92 Bouchard Père et Fils 2008 Ancienne Cuvée Carnot Caillerets Premier Cru (Beaune); $85.
The Gingerbread Man
The flavors of gingerbread cookies translate seamlessly into this sophisticated sip by Kelly Liken, chef and owner of Kelly Liken restaurant in Vail, Colorado.
1½ ounces Maker’s Mark Bourbon
1 ounce spiced syrup (see recipe below)
½ ounce molasses
Splash of dry sparkling wine
Place first three ingredients into a shaker filled with ice. Shake vigorously, incorporating molasses. Strain into martini glass and top with a splash of sparkling wine.
3 tablespoons chopped cinnamon sticks
1½ tablespoons whole cloves
2 tablespoons star anise
1½ tablespoons ground allspice
2 tablespoons white peppercorns
2 tablespoons ground ginger
1 cup honey
2 cups water
Toast spices in oven for 5 minutes. Transfer to a large coffee filter. Tie shut with cooking twine. Combine spice bag, honey and water in saucepan; bring to a boil. Remove from heat. Steep for 10 minutes. Discard spices and cool.
Japanese New Year
Oshogatsu—New Year’s season in Japan—emphasizes spending time at home with family and enjoying felicitous food. Near midnight on December 31, multigenerational families sit side-by-side “slurping year-crossing soba noodles that are long in hopes of not cutting short the possibilities in the new year,” says Elizabeth Andoh, author of Kansha: Celebrating Japan’s Vegan and Vegetarian Traditions (Ten Speed Press, 2010). A sip of fortifying otoso, saké infused with herbs and spices, kicks off the morning of January 1, and consuming good luck foods continues through the week with dishes like ozoni (a stew made with simmered vegetables and mochi, or steamed sticky rice), red snapper, pickled vegetables, lotus root and black beans.
New Year’s Menu
As January approaches, Chefs Kakusaburo Sakurai and Ryota Kitagawa of Wasan, a modern Japanese restaurant in New York City, create artful New Year’s fare for holiday entertaining. Elizabeth Andoh’s cookbook, Kansha, provides information about creating many traditional New Year’s recipes at home.
Ozoni (Stew with Simmered Vegetables and Toasted Mochi)
Kohaku Namasu (Pickled Daikon and Carrot Salad)
Nishime (Simmered Lotus Root, Shiitake Mushroom, Carrot, Bamboo and Taro Root with Shrimp)
Datemaki (Sweet Rolled Omelette)
Elizabeth Andoh’s Miso-Infused
Sweet Black Beans
Temari (“Pom Pom”) Sushi Mochi Ice Cream
For the Nishime recipe, click here.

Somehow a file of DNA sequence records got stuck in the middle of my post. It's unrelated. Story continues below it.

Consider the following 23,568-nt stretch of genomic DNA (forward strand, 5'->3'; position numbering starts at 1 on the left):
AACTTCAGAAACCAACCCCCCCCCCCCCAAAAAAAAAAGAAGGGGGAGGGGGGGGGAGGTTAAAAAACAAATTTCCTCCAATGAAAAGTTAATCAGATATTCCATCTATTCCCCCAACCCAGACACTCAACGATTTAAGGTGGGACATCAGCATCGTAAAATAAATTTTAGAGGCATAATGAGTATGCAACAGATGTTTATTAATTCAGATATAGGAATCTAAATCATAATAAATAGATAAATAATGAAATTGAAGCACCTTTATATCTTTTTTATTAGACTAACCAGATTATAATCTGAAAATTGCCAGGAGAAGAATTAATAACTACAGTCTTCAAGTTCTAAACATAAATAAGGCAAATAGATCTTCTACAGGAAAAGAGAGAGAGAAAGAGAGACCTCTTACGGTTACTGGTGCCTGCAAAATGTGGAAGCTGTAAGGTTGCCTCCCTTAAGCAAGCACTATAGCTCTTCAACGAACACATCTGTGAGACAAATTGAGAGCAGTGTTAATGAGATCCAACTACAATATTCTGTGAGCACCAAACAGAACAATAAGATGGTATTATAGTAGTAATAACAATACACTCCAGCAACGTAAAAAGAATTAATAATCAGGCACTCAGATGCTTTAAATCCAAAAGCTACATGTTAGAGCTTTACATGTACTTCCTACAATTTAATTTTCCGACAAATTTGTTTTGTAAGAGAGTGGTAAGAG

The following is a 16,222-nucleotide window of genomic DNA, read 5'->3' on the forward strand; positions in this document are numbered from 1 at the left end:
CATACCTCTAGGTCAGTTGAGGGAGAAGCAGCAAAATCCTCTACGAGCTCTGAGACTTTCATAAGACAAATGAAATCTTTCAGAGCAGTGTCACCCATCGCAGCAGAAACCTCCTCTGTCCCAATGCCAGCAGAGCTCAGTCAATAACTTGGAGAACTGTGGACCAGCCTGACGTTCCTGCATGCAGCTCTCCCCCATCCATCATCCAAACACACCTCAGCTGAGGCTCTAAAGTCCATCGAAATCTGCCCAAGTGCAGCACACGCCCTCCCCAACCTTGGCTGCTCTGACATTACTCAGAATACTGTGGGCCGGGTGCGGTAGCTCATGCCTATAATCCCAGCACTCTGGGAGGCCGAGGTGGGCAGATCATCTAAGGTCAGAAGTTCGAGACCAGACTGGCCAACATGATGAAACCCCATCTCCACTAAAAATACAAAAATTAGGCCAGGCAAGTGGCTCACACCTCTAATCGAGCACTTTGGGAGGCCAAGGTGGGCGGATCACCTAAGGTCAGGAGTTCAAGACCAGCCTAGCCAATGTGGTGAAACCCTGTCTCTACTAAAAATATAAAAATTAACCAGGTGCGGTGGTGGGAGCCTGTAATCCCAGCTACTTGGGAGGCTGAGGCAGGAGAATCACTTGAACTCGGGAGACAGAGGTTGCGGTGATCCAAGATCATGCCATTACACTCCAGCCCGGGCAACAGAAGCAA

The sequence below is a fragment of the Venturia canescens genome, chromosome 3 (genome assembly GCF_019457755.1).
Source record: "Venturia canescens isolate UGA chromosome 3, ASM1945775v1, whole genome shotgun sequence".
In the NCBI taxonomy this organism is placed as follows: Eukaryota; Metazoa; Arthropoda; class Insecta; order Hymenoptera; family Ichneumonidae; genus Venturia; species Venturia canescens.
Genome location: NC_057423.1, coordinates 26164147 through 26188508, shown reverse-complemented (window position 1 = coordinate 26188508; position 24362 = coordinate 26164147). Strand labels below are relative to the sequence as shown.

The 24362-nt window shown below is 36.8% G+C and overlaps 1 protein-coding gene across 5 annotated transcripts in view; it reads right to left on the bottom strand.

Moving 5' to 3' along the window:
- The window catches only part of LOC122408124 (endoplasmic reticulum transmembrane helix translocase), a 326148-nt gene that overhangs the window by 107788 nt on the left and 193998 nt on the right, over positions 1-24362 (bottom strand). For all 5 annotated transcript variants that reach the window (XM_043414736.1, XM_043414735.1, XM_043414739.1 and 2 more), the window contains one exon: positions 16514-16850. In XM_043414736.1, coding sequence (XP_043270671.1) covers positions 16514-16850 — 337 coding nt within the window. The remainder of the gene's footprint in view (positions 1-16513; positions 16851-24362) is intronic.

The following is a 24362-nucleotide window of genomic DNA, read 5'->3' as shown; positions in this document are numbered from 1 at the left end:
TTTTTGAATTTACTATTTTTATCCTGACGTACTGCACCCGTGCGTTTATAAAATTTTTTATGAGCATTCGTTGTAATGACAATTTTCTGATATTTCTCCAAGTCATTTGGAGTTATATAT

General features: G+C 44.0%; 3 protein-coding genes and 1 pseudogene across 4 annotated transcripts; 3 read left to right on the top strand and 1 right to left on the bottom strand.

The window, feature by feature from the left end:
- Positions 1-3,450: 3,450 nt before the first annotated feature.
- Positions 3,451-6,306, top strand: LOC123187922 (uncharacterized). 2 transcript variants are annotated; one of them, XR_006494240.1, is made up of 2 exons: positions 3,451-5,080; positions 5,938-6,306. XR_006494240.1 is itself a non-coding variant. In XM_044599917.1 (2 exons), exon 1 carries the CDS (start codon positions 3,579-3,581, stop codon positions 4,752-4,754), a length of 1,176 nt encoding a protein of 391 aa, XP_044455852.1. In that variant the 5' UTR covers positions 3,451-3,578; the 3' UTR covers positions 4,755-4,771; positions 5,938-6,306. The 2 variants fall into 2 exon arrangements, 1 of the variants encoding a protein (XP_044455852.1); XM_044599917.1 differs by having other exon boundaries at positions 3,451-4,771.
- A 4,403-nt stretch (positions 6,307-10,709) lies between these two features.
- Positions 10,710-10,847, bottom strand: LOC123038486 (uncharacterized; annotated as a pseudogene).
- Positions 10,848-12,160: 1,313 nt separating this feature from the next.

New Year’s Décor
Japanese families often keep sets of lacquerware soup bowls, saké cups and chopsticks that are used only on special occasions. The lacquerware is typically made of wood, hand-painted an earthy red color, accented with gold leaf and decorated with symbolic nature scenes: pine, bamboo and plum are a popular trio. Translating Japanese aesthetics into a New Year’s Eve party is easy. Serve food in a jubako—a stunning stacked lacquerware box. Asian specialty stores like New York Mutual Trading Company’s Japanese Culinary Center and online retailers sell accessible versions of jubako, lacquerware bowls and chopsticks. At home on New Year’s, Japanese families eat buffet style, placing nibbles on small plates, but you might try modern glass serving vessels, like the Midtown Martini Chillers ($29.95 for a set of two)—which is also an ideal way for guests at your party to ring in 2012.
New Year’s Playlist
Jazz up New Year’s Eve with music recorded live in Japan. Straight, No Chaser, Thelonious Monk; Blues March, Art Blakey & the Jazz Messengers; Changes, Miles Davis; ’S Wonderful, Ella Fitzgerald; I’ll Remember You, Sarah Vaughan; A Kiss to Build a Dream On, Louis Armstrong; Peace on Earth, John Coltrane.
New Year’s Saké & Beer List
Unlike wine which can cleanse the palate, Wasan’s sommelier, Toshiyuki Koizumi, says saké can expand the taste of even the most delicate flavors in food. To start off the night, Koizumi suggests a sparkling nigori or cloudy saké. Keep the festivities going with a few of his favorite craft saké and Japanese beers.
Asahi Shuzou Dassai 39 Sparkling Nigori (Yamaguchi); $45/360 ml.
Nagai Shuzo Mizbasho Ginjo (Gunma); $27/720 ml.
Tenzan Saké Brewer Company Shichida Junmai (Saga); $35/720 ml.
Ryujin Shuzo Oze no Yukidoke IPA (Gunma); $7/330 ml.
New Year’s Cocktail
Japanese plums bloom in the winter and symbolize hardiness. When mixed into a cocktail, plum wine signals the beginning of an auspicious Japanese New Year’s party, American style. The following is an adaptation of a recipe from Katsuya restaurant in Laguna Beach, California.
1 ounce Pearl plum vodka
1½ ounce Kaori Ume Shu plum wine
1 ounce cardamom-infused simple syrup (see recipe below)
½ ounce fresh lime juice
1 lime twist, for garnish
Shake liquid ingredients with ice. Strain into a martini glass. Garnish with lime twist.
Cardamom-infused simple syrup
1 tablespoon green cardamom
1 cup sugar
1 cup water
Place cardamom in a saucepan and heat over a low flame for 1 minute. Add sugar and water. Bring to a boil. Remove from heat and infuse for 15 minutes. Discard cardamom and cool.